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Old 19th August 2019
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Originally Posted by Adhoc View Post
@ Synthpark : EQ:ing is not an option to prevent SBIR. SBIR occurs due reflections of sound which has already left the speaker and you cannot stop the sound electronically after it has already left the speaker towards a reflective object. (I think = do not know for certain, John PM on this forum (the author of REW) wrote you can prevent / lessen it with EQ but it was not an easy procedure, so in practice not manageable.)

Regarding the Sound on Sound article; What they write as a down side with speakers close to the front wall has to do with what the end consumer might enjoy = a wide and deep soundstage. Fairly strong reflections from side walls and the wall behind the speaker will widen the sound stage outside the speakers and also depth. That might be enjoyable and nice to listen to but it is a false widening and depth. It does not exist on the recording, it is due to interaction of the room and speaker setup.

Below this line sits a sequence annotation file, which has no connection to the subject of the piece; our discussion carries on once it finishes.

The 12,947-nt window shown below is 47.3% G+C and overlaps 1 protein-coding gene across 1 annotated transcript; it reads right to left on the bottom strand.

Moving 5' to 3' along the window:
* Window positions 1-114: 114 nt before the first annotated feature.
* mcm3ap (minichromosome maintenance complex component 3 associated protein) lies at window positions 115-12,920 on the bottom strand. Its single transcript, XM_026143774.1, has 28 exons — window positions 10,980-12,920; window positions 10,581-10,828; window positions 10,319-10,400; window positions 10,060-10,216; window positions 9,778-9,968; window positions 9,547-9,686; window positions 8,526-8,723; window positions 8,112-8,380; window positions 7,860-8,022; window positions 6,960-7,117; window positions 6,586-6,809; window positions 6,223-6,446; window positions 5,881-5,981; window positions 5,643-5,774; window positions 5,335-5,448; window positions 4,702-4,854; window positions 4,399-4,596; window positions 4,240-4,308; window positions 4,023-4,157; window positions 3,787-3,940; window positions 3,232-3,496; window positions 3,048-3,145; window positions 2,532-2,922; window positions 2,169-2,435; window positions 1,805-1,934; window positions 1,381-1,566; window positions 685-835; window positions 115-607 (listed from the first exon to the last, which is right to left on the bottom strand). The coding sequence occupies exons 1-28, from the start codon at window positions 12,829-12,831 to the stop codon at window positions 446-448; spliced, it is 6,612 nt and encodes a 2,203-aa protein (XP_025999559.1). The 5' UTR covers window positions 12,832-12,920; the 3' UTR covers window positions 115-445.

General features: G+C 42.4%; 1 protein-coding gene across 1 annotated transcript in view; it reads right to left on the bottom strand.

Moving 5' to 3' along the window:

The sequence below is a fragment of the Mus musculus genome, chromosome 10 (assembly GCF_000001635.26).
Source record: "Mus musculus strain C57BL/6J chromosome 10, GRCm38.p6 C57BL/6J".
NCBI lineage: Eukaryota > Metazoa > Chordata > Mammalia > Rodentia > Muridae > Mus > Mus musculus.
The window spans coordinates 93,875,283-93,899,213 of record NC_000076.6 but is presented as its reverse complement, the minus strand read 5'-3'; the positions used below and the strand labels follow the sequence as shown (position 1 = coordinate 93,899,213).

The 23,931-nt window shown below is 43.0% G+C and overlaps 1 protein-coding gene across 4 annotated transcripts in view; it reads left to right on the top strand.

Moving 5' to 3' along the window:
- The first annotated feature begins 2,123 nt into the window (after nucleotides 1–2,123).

Alright: And why are people using it then? You cannot reduce reverberation with EQ, a time-domain problem, but you can improve your frequency response (sound coloration) within limits using EQ (we are talking about just a few dBs here). I don't like it because I use more than one pair of speakers and do not want to switch between one EQ setting and another.

Regarding the arfticle: We are talking about studio work and the most authentic reproduction of the sound stage, so to speak the stereo information in the recording. An ideal control room has a reflexion-free-zone and should disappear, not enhance any sound stage, just disappear altogether and only provide controlled reverberation, but no early reflections. It should not interfer in any way as to narrow the depth impression. The article can be understood exactly in the direct way as it is written, hardly any room for misinterpretation .

Last edited by Synthpark; 19th August 2019 at 07:00 PM..